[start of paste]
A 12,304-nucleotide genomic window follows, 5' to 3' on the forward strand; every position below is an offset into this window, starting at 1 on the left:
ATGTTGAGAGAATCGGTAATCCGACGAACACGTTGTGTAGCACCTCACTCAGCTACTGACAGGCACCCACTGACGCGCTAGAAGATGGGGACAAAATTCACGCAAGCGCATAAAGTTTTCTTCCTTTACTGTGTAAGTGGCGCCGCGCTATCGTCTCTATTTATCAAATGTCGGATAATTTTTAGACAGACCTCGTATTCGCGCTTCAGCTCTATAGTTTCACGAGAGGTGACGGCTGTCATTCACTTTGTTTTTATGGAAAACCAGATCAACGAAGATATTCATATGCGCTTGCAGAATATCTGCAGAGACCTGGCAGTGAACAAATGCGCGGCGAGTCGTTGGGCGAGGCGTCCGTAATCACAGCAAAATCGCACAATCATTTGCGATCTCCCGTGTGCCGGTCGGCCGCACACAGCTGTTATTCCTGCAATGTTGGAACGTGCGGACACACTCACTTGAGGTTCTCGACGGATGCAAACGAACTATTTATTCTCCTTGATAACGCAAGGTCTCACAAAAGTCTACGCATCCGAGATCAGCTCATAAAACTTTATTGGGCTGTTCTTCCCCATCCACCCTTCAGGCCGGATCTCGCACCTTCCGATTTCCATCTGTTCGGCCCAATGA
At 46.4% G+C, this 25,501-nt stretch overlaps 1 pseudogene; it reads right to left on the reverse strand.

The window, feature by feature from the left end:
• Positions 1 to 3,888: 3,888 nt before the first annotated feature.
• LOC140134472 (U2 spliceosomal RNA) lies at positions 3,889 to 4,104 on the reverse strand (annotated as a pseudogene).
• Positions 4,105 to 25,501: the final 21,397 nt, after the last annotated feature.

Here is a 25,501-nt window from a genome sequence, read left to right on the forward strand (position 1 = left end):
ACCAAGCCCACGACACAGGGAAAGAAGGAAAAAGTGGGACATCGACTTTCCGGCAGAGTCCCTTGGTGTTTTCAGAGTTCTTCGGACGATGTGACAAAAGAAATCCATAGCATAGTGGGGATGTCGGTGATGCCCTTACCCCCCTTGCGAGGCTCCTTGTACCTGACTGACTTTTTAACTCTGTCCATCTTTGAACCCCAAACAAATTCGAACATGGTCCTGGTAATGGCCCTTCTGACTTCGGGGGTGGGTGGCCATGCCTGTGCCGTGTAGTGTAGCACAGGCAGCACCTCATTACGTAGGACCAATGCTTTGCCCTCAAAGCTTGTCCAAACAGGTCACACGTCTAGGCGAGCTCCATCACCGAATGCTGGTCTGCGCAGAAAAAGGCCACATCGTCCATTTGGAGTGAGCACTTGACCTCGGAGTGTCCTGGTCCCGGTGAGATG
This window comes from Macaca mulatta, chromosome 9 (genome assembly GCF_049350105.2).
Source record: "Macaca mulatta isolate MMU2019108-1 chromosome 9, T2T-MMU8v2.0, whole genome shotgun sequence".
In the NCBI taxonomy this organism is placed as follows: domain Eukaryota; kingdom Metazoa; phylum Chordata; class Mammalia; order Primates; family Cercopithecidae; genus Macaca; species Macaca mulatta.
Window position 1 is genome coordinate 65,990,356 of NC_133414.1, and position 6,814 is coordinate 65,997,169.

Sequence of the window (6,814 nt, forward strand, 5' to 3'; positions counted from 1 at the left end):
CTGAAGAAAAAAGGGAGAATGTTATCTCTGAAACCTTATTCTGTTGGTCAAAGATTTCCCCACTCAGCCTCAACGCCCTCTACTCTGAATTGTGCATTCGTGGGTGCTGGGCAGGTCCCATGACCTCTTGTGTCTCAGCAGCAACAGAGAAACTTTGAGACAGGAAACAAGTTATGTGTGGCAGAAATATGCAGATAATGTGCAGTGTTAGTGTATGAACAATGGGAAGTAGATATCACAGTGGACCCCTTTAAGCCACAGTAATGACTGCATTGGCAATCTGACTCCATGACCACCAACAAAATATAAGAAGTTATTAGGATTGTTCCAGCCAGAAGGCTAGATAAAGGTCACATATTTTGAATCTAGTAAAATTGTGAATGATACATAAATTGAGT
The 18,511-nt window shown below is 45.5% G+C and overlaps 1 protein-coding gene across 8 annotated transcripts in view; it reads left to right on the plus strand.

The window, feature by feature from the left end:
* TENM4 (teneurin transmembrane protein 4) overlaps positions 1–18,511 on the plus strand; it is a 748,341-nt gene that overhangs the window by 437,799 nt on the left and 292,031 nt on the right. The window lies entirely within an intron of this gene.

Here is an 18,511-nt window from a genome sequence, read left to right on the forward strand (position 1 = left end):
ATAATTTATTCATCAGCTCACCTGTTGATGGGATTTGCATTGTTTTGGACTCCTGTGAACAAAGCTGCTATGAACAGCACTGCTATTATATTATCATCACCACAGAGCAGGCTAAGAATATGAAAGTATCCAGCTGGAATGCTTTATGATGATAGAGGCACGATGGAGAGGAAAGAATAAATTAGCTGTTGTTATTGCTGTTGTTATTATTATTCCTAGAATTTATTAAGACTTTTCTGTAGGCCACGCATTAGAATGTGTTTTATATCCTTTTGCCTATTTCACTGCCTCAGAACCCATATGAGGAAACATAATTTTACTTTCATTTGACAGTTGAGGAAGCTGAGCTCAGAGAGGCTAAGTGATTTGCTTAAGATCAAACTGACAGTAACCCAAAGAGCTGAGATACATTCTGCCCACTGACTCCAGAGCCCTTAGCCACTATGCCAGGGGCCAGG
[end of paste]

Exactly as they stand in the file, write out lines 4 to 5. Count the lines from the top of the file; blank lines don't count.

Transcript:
The window, feature by feature from the left end:
• Positions 1 to 3,888: 3,888 nt before the first annotated feature.